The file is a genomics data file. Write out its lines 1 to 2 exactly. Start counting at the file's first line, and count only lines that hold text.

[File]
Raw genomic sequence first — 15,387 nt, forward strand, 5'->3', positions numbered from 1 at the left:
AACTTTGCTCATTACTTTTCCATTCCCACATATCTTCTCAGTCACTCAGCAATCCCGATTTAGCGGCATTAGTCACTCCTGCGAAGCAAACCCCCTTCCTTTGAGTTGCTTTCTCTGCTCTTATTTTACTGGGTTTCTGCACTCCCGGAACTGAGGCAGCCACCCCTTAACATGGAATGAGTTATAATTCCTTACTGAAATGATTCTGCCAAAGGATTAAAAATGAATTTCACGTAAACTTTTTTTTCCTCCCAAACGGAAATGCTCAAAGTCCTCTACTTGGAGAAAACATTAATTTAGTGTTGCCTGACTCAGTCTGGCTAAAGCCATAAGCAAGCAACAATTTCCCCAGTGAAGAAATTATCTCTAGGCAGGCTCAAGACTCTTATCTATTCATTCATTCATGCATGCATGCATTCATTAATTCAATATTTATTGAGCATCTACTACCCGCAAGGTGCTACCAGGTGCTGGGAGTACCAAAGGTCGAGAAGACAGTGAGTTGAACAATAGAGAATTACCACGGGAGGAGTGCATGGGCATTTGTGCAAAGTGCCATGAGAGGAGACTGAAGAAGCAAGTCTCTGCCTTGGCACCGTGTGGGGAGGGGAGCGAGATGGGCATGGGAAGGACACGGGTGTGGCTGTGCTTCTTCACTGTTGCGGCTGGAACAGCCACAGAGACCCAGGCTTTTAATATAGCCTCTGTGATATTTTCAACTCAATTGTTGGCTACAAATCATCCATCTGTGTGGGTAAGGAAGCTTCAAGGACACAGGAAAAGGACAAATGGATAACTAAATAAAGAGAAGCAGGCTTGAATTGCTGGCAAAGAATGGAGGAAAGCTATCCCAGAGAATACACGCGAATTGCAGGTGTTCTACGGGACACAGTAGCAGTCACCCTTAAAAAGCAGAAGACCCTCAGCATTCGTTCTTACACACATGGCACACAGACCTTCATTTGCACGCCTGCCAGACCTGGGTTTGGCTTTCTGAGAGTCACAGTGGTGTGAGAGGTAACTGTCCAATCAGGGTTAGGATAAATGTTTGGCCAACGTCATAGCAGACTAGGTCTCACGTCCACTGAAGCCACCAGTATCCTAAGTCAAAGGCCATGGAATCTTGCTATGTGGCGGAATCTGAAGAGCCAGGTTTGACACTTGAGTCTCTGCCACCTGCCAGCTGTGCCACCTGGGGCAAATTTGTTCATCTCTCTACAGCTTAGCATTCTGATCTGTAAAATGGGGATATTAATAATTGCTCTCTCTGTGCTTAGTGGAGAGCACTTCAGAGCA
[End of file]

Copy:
Raw genomic sequence first — 15,387 nt, forward strand, 5'->3', positions numbered from 1 at the left:
AACTTTGCTCATTACTTTTCCATTCCCACATATCTTCTCAGTCACTCAGCAATCCCGATTTAGCGGCATTAGTCACTCCTGCGAAGCAAACCCCCTTCCTTTGAGTTGCTTTCTCTGCTCTTATTTTACTGGGTTTCTGCACTCCCGGAACTGAGGCAGCCACCCCTTAACATGGAATGAGTTATAATTCCTTACTGAAATGATTCTGCCAAAGGATTAAAAATGAATTTCACGTAAACTTTTTTTTCCTCCCAAACGGAAATGCTCAAAGTCCTCTACTTGGAGAAAACATTAATTTAGTGTTGCCTGACTCAGTCTGGCTAAAGCCATAAGCAAGCAACAATTTCCCCAGTGAAGAAATTATCTCTAGGCAGGCTCAAGACTCTTATCTATTCATTCATTCATGCATGCATGCATTCATTAATTCAATATTTATTGAGCATCTACTACCCGCAAGGTGCTACCAGGTGCTGGGAGTACCAAAGGTCGAGAAGACAGTGAGTTGAACAATAGAGAATTACCACGGGAGGAGTGCATGGGCATTTGTGCAAAGTGCCATGAGAGGAGACTGAAGAAGCAAGTCTCTGCCTTGGCACCGTGTGGGGAGGGGAGCGAGATGGGCATGGGAAGGACACGGGTGTGGCTGTGCTTCTTCACTGTTGCGGCTGGAACAGCCACAGAGACCCAGGCTTTTAATATAGCCTCTGTGATATTTTCAACTCAATTGTTGGCTACAAATCATCCATCTGTGTGGGTAAGGAAGCTTCAAGGACACAGGAAAAGGACAAATGGATAACTAAATAAAGAGAAGCAGGCTTGAATTGCTGGCAAAGAATGGAGGAAAGCTATCCCAGAGAATACACGCGAATTGCAGGTGTTCTACGGGACACAGTAGCAGTCACCCTTAAAAAGCAGAAGACCCTCAGCATTCGTTCTTACACACATGGCACACAGACCTTCATTTGCACGCCTGCCAGACCTGGGTTTGGCTTTCTGAGAGTCACAGTGGTGTGAGAGGTAACTGTCCAATCAGGGTTAGGATAAATGTTTGGCCAACGTCATAGCAGACTAGGTCTCACGTCCACTGAAGCCACCAGTATCCTAAGTCAAAGGCCATGGAATCTTGCTATGTGGCGGAATCTGAAGAGCCAGGTTTGACACTTGAGTCTCTGCCACCTGCCAGCTGTGCCACCTGGGGCAAATTTGTTCATCTCTCTACAGCTTAGCATTCTGATCTGTAAAATGGGGATATTAATAATTGCTCTCTCTGTGCTTAGTGGAGAGCACTTCAGAGCA